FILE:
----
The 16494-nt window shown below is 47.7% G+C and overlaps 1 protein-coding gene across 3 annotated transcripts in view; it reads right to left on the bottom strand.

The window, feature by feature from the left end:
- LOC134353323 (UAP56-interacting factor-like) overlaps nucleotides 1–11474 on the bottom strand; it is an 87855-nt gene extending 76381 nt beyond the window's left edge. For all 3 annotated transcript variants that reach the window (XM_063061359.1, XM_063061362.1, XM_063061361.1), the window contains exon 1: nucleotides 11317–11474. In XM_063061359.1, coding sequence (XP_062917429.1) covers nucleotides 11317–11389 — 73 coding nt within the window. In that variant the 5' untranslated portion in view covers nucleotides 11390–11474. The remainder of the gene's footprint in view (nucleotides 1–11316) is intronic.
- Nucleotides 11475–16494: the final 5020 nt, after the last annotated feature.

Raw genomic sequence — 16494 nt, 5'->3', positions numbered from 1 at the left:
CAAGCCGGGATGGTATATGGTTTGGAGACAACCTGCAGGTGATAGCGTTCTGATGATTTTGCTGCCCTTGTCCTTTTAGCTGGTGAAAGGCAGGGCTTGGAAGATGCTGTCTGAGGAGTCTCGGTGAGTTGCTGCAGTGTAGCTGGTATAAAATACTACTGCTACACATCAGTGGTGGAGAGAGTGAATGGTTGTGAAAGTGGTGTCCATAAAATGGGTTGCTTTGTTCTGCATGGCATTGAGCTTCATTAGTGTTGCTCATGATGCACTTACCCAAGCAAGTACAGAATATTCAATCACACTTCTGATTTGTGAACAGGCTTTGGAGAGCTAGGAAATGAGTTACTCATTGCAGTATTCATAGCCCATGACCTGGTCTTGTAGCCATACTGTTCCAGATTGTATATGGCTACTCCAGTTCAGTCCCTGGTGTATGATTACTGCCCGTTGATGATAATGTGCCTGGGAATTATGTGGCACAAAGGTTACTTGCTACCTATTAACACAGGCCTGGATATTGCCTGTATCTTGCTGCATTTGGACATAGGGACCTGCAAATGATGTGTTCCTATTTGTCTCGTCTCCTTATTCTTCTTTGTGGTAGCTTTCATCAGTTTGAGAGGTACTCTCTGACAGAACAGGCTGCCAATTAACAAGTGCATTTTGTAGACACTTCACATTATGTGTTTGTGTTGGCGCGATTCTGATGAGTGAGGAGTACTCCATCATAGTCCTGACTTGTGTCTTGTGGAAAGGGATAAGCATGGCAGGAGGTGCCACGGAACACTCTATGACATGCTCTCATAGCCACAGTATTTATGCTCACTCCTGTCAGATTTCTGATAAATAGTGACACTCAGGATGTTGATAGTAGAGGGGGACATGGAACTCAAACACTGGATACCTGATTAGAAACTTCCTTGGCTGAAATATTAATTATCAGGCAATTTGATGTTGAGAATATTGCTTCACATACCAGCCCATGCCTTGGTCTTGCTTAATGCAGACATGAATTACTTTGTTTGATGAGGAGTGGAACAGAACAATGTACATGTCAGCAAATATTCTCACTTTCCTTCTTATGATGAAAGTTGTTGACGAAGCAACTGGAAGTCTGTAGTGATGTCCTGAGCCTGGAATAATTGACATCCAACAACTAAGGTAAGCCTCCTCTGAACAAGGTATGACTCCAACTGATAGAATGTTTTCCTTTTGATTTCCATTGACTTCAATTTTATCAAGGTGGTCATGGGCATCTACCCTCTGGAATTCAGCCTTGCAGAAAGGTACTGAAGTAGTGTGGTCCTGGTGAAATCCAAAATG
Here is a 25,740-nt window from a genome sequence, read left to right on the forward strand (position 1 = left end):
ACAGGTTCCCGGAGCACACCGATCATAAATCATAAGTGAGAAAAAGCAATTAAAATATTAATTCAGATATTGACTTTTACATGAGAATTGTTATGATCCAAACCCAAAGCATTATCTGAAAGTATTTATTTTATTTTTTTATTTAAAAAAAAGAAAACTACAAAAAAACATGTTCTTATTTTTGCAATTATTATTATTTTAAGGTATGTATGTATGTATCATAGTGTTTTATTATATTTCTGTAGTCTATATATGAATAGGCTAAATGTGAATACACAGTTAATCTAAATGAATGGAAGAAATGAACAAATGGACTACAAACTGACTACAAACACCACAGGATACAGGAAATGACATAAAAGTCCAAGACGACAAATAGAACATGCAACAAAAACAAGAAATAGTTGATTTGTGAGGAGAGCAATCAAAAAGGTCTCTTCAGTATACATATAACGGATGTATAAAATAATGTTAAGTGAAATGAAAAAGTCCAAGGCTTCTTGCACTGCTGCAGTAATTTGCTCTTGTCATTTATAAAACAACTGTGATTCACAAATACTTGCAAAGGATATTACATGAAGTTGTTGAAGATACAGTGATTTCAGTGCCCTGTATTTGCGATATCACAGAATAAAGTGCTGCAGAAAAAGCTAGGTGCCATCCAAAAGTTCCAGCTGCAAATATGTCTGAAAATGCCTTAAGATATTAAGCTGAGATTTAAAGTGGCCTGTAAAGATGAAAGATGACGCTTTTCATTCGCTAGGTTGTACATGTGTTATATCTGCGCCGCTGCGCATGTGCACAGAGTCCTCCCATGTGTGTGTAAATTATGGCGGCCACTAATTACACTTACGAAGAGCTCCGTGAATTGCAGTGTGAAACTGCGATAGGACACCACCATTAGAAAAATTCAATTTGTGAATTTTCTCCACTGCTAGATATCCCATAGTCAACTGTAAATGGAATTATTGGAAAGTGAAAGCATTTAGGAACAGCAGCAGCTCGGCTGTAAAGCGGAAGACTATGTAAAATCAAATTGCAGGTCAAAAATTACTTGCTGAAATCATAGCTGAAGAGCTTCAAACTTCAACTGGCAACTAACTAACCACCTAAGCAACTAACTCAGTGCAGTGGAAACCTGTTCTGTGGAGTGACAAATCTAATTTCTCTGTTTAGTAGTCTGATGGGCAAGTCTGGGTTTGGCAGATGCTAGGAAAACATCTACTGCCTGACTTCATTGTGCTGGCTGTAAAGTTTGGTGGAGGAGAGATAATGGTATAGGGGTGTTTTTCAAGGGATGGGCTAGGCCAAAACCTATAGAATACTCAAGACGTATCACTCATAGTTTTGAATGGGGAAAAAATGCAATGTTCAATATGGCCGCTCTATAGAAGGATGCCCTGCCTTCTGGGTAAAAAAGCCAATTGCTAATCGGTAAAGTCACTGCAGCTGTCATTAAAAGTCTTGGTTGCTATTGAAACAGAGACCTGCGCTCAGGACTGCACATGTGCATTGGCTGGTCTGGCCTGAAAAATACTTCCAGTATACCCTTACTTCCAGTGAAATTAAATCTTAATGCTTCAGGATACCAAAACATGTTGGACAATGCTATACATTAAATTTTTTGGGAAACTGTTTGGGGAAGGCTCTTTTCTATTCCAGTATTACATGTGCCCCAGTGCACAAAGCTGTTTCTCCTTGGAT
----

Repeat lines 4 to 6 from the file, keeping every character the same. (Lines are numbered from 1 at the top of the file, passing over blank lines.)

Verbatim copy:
- Nucleotides 11475–16494: the final 5020 nt, after the last annotated feature.

Raw genomic sequence — 16494 nt, 5'->3', positions numbered from 1 at the left:
CAAGCCGGGATGGTATATGGTTTGGAGACAACCTGCAGGTGATAGCGTTCTGATGATTTTGCTGCCCTTGTCCTTTTAGCTGGTGAAAGGCAGGGCTTGGAAGATGCTGTCTGAGGAGTCTCGGTGAGTTGCTGCAGTGTAGCTGGTATAAAATACTACTGCTACACATCAGTGGTGGAGAGAGTGAATGGTTGTGAAAGTGGTGTCCATAAAATGGGTTGCTTTGTTCTGCATGGCATTGAGCTTCATTAGTGTTGCTCATGATGCACTTACCCAAGCAAGTACAGAATATTCAATCACACTTCTGATTTGTGAACAGGCTTTGGAGAGCTAGGAAATGAGTTACTCATTGCAGTATTCATAGCCCATGACCTGGTCTTGTAGCCATACTGTTCCAGATTGTATATGGCTACTCCAGTTCAGTCCCTGGTGTATGATTACTGCCCGTTGATGATAATGTGCCTGGGAATTATGTGGCACAAAGGTTACTTGCTACCTATTAACACAGGCCTGGATATTGCCTGTATCTTGCTGCATTTGGACATAGGGACCTGCAAATGATGTGTTCCTATTTGTCTCGTCTCCTTATTCTTCTTTGTGGTAGCTTTCATCAGTTTGAGAGGTACTCTCTGACAGAACAGGCTGCCAATTAACAAGTGCATTTTGTAGACACTTCACATTATGTGTTTGTGTTGGCGCGATTCTGATGAGTGAGGAGTACTCCATCATAGTCCTGACTTGTGTCTTGTGGAAAGGGATAAGCATGGCAGGAGGTGCCACGGAACACTCTATGACATGCTCTCATAGCCACAGTATTTATGCTCACTCCTGTCAGATTTCTGATAAATAGTGACACTCAGGATGTTGATAGTAGAGGGGGACATGGAACTCAAACACTGGATACCTGATTAGAAACTTCCTTGGCTGAAATATTAATTATCAGGCAATTTGATGTTGAGAATATTGCTTCACATACCAGCCCATGCCTTGGTCTTGCTTAATGCAGACATGAATTACTTTGTTTGATGAGGAGTGGAACAGAACAATGTACATGTCAGCAAATATTCTCACTTTCCTTCTTATGATGAAAGTTGTTGACGAAGCAACTGGAAGTCTGTAGTGATGTCCTGAGCCTGGAATAATTGACATCCAACAACTAAGGTAAGCCTCCTCTGAACAAGGTATGACTCCAACTGATAGAATGTTTTCCTTTTGATTTCCATTGACTTCAATTTTATCAAGGTGGTCATGGGCATCTACCCTCTGGAATTCAGCCTTGCAGAAAGGTACTGAAGTAGTGTGGTCCTGGTGAAATCCAAAATG